MORE OFTEN, THE SYMPTOMS OF DEMENTIA IN YOUNGER ADULTS ARE MISTAKEN AS SIGNS OF STRESS OR PSYCHIATRIC ILLNESS, PARTICULARLY WHEN COGNITIVE DECLINE IS NOT EVIDENT YET.
Additionally, individuals with young-onset dementia face the following age-related negative consequences that are not as likely to affect someone with late-onset dementia:
Dementia can be challenging to diagnose at any age. Currently, there is not a single test that confirms whether or not an individual has dementia. Instead, a diagnosis can only be made after a patient undergoes a comprehensive medical evaluation that includes an analysis of his or her medical history, a series of neuropsychological examinations, costly spinal taps and/or brain scans, and a report of behaviour history from an informant (because patients may not be aware of their own behaviour changes or may forget important details).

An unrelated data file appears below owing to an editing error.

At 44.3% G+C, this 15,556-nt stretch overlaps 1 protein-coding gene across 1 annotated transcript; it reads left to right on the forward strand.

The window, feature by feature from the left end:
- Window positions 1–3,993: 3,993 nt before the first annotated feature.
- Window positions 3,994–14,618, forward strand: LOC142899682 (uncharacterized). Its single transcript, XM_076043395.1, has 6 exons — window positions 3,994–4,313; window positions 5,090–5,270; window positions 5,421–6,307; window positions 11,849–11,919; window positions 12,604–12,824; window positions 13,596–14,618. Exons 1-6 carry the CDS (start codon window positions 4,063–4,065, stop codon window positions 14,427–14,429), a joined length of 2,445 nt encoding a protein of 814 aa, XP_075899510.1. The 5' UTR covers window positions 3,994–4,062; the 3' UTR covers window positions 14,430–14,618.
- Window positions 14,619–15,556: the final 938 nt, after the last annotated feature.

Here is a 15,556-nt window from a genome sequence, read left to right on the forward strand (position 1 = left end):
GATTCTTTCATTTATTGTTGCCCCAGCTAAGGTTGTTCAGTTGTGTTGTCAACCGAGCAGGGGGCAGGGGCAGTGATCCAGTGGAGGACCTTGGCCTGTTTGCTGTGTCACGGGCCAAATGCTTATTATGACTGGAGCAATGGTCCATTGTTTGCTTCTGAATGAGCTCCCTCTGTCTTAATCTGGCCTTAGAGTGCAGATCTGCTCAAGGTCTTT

Remember, YOD is Fairly Uncommon
It is important to keep in mind that the vast majority of younger adults who experience challenges with memory do not have dementia. Rather, it is far more likely that they are experiencing cognitive impacts of stress, depression, or anxiety. It is nevertheless important that individuals of all ages – both young and old – focus on making healthy lifestyle choices that support brain health (e.g., physical activity, healthy diet, social connection, brain-stimulating hobbies) and then watch for unusual cognitive or behavioural symptoms.